As oncology sponsors look internationally to speed-up trials after unprecedented COVID-19 suspensions and delays, Australia, which has led the world in minimizing the pandemic’s impact, stands out as an attractive destination for early phase trials. This in combination with the streamlined regulatory system and the financial benefits including a very favourable exchange rate and the R & D cash rebate makes Australia the perfect location for accelerating biotech clinical programs.

No­var­tis jumps in­to Covid-19 vac­cine hunt, as Big Phar­ma and big biotech com­mit to bil­lions of dos­es

After spending most of the pandemic on the sidelines, Novartis is offering its aid in the race to develop a Covid-19 vaccine.

AveXis, the Swiss pharma’s gene therapy subsidiary, has agreed to manufacture the vaccine being developed by Massachusetts Eye and Ear and Massachusetts General Hospital. The biotech will begin manufacturing this month, while the vaccine undergoes further preclinical testing. They’ve agreed to provide the vaccine for free for clinical trials beginning in the second half of 2020, but have not disclosed financials for after.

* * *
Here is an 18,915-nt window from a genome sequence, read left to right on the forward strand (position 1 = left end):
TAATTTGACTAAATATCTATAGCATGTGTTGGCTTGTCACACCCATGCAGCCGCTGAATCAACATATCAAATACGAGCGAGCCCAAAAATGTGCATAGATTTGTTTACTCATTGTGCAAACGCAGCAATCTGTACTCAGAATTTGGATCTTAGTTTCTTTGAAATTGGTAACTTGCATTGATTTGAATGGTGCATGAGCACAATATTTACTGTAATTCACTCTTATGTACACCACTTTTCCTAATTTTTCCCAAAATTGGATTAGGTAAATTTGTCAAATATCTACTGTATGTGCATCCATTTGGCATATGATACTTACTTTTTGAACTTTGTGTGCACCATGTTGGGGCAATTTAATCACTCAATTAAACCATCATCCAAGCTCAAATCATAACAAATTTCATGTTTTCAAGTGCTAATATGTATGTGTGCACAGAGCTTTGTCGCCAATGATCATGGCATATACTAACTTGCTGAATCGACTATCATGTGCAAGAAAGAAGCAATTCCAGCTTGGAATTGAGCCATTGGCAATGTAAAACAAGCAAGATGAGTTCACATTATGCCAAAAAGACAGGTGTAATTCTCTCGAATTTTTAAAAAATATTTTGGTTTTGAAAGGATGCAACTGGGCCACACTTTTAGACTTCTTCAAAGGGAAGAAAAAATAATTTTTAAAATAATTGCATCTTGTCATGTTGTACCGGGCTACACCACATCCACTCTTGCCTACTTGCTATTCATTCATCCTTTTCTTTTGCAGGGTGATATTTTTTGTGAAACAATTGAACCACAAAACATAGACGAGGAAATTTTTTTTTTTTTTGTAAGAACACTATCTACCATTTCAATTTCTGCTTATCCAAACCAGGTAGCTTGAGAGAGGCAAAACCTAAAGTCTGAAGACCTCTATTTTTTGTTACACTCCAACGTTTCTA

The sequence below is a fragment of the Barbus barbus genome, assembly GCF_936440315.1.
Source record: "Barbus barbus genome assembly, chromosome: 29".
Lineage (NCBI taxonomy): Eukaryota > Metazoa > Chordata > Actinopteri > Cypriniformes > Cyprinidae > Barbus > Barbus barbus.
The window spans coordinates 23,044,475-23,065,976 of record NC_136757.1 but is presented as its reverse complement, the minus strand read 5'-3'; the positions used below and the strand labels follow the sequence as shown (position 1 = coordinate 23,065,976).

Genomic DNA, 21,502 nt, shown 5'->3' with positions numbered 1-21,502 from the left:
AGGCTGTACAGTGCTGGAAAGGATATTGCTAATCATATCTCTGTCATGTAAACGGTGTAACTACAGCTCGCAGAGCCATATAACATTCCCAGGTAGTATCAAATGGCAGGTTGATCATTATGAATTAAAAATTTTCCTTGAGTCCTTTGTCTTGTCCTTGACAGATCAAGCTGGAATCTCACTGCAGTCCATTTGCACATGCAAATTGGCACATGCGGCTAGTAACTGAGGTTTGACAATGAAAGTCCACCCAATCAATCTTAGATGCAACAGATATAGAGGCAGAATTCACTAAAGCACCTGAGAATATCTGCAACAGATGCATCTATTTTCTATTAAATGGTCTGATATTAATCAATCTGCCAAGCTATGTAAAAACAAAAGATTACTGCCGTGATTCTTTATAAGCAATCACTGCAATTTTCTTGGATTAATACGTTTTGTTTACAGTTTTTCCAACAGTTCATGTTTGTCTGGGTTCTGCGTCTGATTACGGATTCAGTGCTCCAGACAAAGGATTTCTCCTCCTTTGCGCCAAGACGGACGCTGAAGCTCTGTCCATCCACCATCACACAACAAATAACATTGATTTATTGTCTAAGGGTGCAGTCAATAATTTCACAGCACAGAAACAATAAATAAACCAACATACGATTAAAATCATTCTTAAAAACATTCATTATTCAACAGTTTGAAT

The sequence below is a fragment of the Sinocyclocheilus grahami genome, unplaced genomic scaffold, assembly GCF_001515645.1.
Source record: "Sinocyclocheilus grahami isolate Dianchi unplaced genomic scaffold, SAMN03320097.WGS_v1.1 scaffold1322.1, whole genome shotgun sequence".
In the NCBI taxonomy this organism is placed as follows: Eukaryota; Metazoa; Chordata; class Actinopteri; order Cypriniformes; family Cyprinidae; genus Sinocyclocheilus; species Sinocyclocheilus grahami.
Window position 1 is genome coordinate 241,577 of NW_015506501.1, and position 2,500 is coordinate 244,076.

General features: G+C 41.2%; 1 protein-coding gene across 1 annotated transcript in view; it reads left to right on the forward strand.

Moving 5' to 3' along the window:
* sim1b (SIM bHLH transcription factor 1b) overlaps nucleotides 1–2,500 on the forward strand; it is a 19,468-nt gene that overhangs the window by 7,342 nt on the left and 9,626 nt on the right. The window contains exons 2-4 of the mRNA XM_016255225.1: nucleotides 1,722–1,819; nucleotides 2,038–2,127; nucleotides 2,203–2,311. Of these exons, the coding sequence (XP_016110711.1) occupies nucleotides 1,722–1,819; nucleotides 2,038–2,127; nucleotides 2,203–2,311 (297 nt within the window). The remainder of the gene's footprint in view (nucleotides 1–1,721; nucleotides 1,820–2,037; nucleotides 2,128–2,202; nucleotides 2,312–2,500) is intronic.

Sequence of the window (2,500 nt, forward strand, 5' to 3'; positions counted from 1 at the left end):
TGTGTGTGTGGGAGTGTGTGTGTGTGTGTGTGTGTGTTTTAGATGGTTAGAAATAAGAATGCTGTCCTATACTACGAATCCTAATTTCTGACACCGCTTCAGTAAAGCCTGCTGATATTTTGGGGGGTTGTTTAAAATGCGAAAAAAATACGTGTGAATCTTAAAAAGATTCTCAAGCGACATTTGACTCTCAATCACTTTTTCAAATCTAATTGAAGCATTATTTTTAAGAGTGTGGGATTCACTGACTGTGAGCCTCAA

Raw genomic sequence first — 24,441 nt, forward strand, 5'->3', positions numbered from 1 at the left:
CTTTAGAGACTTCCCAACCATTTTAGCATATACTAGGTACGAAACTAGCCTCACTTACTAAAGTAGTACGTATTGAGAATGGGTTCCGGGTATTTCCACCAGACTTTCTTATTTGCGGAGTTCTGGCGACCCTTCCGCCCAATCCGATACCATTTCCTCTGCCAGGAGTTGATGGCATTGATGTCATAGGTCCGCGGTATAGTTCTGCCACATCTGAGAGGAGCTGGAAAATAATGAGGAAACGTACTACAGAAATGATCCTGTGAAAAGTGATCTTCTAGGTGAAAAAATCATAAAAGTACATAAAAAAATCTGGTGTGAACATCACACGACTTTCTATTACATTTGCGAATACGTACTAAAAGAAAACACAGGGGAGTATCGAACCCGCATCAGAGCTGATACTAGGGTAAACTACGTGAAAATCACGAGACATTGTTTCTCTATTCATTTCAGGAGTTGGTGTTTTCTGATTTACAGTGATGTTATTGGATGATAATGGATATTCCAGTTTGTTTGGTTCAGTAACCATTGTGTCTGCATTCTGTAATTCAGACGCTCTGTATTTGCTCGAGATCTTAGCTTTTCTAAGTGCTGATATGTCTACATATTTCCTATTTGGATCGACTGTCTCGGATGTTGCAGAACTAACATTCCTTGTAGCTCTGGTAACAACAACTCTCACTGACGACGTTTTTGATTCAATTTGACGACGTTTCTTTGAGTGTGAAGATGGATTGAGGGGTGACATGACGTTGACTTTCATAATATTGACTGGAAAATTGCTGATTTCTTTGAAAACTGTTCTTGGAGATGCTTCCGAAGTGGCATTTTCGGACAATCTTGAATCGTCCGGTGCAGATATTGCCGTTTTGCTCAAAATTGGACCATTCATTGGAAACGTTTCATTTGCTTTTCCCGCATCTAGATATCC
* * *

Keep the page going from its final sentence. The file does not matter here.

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David Hoey (Vaxxas)

In for the long vac­cine game, Mer­ck buys in­to patch de­liv­ery tech with pan­dem­ic po­ten­tial

When Merck dived into the R&D fray for a Covid-19 vaccine earlier this week, execs made it clear that they’re not necessarily looking to be first — with CEO Ken Frazier throwing cold water on the hotly-discussed 12- to 18-month timelines. But when it does emerge from behind, the pharma giant clearly expects to play a significant part.

Part of that will depend on next-generation delivery technology that reshapes the world’s imagination of a vaccine.

Dan O'Day, Gilead CEO (Andrew Harnik, AP Images)

UP­DAT­ED: Gilead leas­es part­ner rights to TIG­IT, PD-1 in a $2B deal with Ar­cus. Now comes the hard part

Gilead CEO Dan O’Day has brokered his way to a PD-1 and lined up a front row seat in the TIGIT arena, inking a deal worth close to $2 billion to align the big biotech closely with Terry Rosen’s Arcus. And $375 million of that comes upfront, with cash for the buy-in plus equity, along with $400 million for R&D and $1.22 billion in reserve to cover opt-in payments and milestones..